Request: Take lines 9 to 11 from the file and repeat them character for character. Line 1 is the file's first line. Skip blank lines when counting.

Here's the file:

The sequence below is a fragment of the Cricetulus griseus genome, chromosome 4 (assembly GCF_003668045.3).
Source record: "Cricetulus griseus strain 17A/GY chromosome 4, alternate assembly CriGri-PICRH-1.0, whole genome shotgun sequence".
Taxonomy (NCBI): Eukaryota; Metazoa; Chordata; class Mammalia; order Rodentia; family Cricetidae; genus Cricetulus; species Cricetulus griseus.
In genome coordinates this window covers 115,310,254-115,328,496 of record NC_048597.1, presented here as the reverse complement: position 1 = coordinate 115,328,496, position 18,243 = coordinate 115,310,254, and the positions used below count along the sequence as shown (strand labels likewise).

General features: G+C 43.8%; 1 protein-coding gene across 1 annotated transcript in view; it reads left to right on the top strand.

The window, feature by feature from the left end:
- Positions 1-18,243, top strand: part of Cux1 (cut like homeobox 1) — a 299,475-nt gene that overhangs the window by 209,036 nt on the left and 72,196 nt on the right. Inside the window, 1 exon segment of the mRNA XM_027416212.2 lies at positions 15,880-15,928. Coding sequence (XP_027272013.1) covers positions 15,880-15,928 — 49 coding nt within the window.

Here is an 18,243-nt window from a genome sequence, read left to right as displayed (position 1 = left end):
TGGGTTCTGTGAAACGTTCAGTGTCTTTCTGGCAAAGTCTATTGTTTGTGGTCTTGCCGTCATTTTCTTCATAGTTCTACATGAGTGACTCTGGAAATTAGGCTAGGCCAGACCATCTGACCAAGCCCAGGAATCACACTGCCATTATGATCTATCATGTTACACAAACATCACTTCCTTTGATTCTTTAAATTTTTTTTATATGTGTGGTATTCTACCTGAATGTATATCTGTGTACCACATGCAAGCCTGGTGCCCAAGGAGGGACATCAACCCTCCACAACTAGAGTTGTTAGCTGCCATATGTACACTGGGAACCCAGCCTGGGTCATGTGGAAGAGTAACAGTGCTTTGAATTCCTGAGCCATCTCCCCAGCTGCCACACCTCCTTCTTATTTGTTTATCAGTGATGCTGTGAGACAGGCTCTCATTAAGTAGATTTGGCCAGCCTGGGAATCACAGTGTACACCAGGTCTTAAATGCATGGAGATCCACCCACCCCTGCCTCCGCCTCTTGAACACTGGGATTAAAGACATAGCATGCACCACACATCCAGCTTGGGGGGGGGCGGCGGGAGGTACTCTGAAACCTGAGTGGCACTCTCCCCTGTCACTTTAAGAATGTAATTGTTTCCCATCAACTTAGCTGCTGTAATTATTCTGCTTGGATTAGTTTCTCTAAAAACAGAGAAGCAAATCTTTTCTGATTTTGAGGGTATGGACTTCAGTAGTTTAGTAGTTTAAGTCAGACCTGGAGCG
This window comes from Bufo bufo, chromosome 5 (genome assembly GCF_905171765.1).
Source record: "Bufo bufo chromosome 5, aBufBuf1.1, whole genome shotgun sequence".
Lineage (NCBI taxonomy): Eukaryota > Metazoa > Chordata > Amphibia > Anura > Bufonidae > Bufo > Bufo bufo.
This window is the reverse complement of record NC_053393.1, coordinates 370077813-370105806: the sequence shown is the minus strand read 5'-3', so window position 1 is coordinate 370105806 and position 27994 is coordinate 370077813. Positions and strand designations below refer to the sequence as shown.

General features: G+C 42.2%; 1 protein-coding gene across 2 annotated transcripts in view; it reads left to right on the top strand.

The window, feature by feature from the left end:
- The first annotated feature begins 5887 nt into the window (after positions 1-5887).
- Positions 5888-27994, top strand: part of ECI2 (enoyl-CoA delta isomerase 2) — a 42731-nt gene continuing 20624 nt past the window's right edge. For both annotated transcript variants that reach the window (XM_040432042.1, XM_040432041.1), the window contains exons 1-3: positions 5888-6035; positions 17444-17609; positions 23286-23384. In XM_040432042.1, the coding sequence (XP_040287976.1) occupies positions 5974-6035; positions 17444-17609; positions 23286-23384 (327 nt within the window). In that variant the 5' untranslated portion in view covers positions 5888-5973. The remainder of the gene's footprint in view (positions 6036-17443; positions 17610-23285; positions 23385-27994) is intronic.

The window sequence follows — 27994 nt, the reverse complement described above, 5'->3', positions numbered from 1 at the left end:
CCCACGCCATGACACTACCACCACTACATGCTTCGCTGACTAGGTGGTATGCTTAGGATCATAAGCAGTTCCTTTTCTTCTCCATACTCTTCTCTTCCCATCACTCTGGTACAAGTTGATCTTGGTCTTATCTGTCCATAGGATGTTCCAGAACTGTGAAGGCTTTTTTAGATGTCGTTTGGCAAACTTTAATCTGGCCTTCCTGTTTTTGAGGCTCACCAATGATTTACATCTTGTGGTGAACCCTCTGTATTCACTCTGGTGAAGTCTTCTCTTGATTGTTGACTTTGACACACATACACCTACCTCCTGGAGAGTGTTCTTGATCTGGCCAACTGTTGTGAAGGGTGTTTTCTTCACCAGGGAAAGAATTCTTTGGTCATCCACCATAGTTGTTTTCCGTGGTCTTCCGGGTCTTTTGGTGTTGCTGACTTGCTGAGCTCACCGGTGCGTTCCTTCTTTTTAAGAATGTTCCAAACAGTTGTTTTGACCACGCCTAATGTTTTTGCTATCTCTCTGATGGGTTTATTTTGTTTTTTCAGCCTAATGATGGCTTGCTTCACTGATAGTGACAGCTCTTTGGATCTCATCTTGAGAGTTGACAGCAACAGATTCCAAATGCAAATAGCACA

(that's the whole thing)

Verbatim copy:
TGGGTTCTGTGAAACGTTCAGTGTCTTTCTGGCAAAGTCTATTGTTTGTGGTCTTGCCGTCATTTTCTTCATAGTTCTACATGAGTGACTCTGGAAATTAGGCTAGGCCAGACCATCTGACCAAGCCCAGGAATCACACTGCCATTATGATCTATCATGTTACACAAACATCACTTCCTTTGATTCTTTAAATTTTTTTTATATGTGTGGTATTCTACCTGAATGTATATCTGTGTACCACATGCAAGCCTGGTGCCCAAGGAGGGACATCAACCCTCCACAACTAGAGTTGTTAGCTGCCATATGTACACTGGGAACCCAGCCTGGGTCATGTGGAAGAGTAACAGTGCTTTGAATTCCTGAGCCATCTCCCCAGCTGCCACACCTCCTTCTTATTTGTTTATCAGTGATGCTGTGAGACAGGCTCTCATTAAGTAGATTTGGCCAGCCTGGGAATCACAGTGTACACCAGGTCTTAAATGCATGGAGATCCACCCACCCCTGCCTCCGCCTCTTGAACACTGGGATTAAAGACATAGCATGCACCACACATCCAGCTTGGGGGGGGGCGGCGGGAGGTACTCTGAAACCTGAGTGGCACTCTCCCCTGTCACTTTAAGAATGTAATTGTTTCCCATCAACTTAGCTGCTGTAATTATTCTGCTTGGATTAGTTTCTCTAAAAACAGAGAAGCAAATCTTTTCTGATTTTGAGGGTATGGACTTCAGTAGTTTAGTAGTTTAAGTCAGACCTGGAGCG
This window comes from Bufo bufo, chromosome 5 (genome assembly GCF_905171765.1).
Source record: "Bufo bufo chromosome 5, aBufBuf1.1, whole genome shotgun sequence".